Step one, was to inventory all City owned trees in Savannah. That was done. This was the first and last time all of Savannah’s Trees had ever been inventoried. The MTP then created a pruning schedule.

The goal was to visit every tree at least once every seven years. The MT implemented a protocol for when a tree would be evaluated for risks. Risks included things like a large limb failure, or nearby construction (such as a road or sidewalk), or other damage to a tree or its roots. The protocol required an ariel inspection and a “tree risk assessment” also called a “hazard tree assessment.”

Don Gardner wrote up this plan and shared it with all who would listen. The plan addressed the goals of “ensuring the safety of the urban forest and each tree in the forest for all users at all times. To ensure the health of the urban forest, for each tree in the forest at all times”. Clearly a noble cause.

Don wanted to ensure that trees are maintained in such a way that you don’t have tree failures with limbs dropping out of trees. Under his Master plan, in the day to day real world of managing Savannah’s Urban Forest, his decisions would be based on how to reduce exposure to liability. He learned that the Mayor and Aldermen, and specifically, the City Manager, decided or determined how much risk they are willing to carry, this is controlled by budgets, money.

Don provided a copy of The Master Tree Plan to his bureau chief. He visited and spoke about it to all of the members within the Park and Tree Commission. His plan was well received. He improved it with input from the Tree Commission.

This was a written plan of good urban forest management. In his own words, he had created a dynamic, comprehensive plan for obtaining the safest healthiest, most aesthetically pleasing urban forest at the lowest possible cost for the people of Savannah. Yes Don loves trees.

Don knew that trees in urban areas represent risks to its citizens. He understood that someone has to provide care to those trees in order to intercept hazards. Before Mr. Thompson’s plan in 1980 the City of Savannah had no program to care for trees. The City would simply plant a tree and let nature take its course.

No early pruning to set the limb structure, no program to take out cross over limbs, diseased wood, nothing. The problem with that is if you don’t correct a defect, it just grows larger, until it fails. This kind of stress makes trees susceptible to disease and insects, which also contributes to limb and tree failures.

Don said a city constantly encroaching on its trees was like trying to raise a St. Bernard in a one room apartment. In his words, “the cute puppy had out grown the small apartment.”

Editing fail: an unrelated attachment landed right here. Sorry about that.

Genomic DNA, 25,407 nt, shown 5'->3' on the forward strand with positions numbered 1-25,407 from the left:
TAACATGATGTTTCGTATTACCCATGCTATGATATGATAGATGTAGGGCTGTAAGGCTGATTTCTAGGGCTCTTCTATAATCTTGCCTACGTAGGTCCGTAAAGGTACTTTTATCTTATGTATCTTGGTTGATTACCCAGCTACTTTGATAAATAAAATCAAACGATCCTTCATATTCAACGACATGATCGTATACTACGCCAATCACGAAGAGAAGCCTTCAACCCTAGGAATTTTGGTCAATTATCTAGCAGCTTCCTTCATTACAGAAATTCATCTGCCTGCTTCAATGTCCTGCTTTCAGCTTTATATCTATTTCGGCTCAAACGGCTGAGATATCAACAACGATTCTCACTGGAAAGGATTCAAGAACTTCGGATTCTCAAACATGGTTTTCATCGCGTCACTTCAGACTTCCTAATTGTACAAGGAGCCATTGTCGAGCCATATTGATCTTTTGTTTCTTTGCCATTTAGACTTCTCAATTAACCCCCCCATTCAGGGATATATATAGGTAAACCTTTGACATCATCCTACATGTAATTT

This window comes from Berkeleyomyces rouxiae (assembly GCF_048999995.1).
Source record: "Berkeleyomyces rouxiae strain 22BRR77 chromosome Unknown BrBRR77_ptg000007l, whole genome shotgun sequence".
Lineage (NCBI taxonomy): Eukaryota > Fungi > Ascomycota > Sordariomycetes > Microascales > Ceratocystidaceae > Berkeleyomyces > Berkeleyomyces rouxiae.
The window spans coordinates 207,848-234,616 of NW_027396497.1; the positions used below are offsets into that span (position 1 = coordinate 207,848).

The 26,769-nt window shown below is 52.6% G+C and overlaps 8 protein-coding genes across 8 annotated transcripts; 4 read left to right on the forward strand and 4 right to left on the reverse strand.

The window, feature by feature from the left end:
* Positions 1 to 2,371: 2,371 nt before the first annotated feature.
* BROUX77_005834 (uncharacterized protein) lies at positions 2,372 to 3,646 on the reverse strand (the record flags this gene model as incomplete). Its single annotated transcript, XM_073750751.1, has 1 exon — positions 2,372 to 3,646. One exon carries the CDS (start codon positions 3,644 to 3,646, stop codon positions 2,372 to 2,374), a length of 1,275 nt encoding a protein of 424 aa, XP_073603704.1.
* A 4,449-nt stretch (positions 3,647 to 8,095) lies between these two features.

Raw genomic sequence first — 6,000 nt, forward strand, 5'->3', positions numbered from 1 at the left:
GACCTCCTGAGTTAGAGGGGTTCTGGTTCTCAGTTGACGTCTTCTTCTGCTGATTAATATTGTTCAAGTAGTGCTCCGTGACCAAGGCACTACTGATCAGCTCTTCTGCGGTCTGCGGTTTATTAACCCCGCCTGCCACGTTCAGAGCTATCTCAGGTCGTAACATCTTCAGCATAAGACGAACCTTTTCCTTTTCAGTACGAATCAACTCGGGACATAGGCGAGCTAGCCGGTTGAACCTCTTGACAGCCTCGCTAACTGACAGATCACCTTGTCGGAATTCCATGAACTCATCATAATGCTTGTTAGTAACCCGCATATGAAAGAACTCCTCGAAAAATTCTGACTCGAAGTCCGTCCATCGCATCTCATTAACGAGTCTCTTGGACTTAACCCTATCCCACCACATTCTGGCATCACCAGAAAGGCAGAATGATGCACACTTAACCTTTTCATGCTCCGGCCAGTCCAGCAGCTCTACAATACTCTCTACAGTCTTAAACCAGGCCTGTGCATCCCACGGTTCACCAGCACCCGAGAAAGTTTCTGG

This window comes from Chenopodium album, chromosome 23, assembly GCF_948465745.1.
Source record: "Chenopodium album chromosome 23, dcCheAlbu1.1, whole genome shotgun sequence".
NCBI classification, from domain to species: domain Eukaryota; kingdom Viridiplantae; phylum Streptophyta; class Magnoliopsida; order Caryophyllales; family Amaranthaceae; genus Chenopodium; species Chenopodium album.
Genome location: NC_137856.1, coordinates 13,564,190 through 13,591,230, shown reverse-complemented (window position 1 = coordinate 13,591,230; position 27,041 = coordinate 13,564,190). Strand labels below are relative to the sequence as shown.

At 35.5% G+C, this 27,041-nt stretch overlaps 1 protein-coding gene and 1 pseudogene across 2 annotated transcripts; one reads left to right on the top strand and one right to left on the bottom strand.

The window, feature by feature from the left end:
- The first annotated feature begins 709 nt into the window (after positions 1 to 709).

Mr. Thompson knew way back in 1980, that to get a handle on this, the City needed a pruning program. This program would have to start addressing those problems, street by street, tree by tree. After his inventory, Don learned there were 85,000 of them.

The plan was implemented by Dr. Don Gardner as the Director of Park and Tree Department in 1988, until politics took away his position in the year 2000.

The work at first was slow and difficult having the challenge of pruning trees that hadn’t been cared for, for over 50 years. They often removed wood that was 30 or 40 years old, and that took more time.

Twelve years he was dedicated to his mission. 1988 to 2000. The improvements were showing. If they had continued, the iteration of pruning assessment and the cycles would soon have gotten shorter and shorter.

Don learned sadly that he wasn’t allowed to simply care for trees. He had a boss that didn’t share his love of trees with. Politicians wanted to spend money on things besides trees. City Managers have more important things to direct resources and budgets to.

As the years passed, he was saddled with more and more responsibilities. As if 85,000 trees weren’t enough, he was given 23 parks and squares, 40 monuments, City Cemeteries, the list grew and grew.

The real changes happened without Don even knowing about them, after he was gone.

New City Managers, new Mayors, new Councilmen and finally, a new City Attorney; people came and went. If Don had delivered the message it was long since forgotten or the people who cared about the MPT were long gone.

The City politicians, concerned about green things besides leaves, had continuously handed off the care of the trees to a smaller and smaller department. The barely adequate staff Don Gardner had supervised had shrunk by more than 6 people.

The proactive maintenance and pruning plan was no more. A reactive system called 311 had been put in place. 311 allowed citizens, untrained in the care of trees, to call in a problem. The small staff was spending 90 to 95% of their time reacting to citizen calls.

No one dared to be out sick or they found their position was eliminated. This happened to arborist Kevin Brown. People were being taken out of their jobs through a RIF, reduction in force.

Don was disappointed when he learned his 12 years of hard work up until 2000, had been dropped over the next 13 years.

Now he sits in 2013, his mind racing.

He is nervous. He is conflicted.

He had long time friendships with the few folks left at the park and tree department. He doesn’t want to hurt them or cause anyone’s jobs to be in jeopardy.

He is a little angry; the politics of the City had caused him to lose his dream. They had run him off. Now he is being drug back into this mess.

He is also sad; one of America’s largest urban gardens is being badly neglected. He loves trees.

A lady lost her leg, her hip, her pelvis and maybe worse?

Jobs are at risk…

A voice interrupts his thoughts, “Sir please raise your right hand, do you swear to tell the truth.”

And so it begins.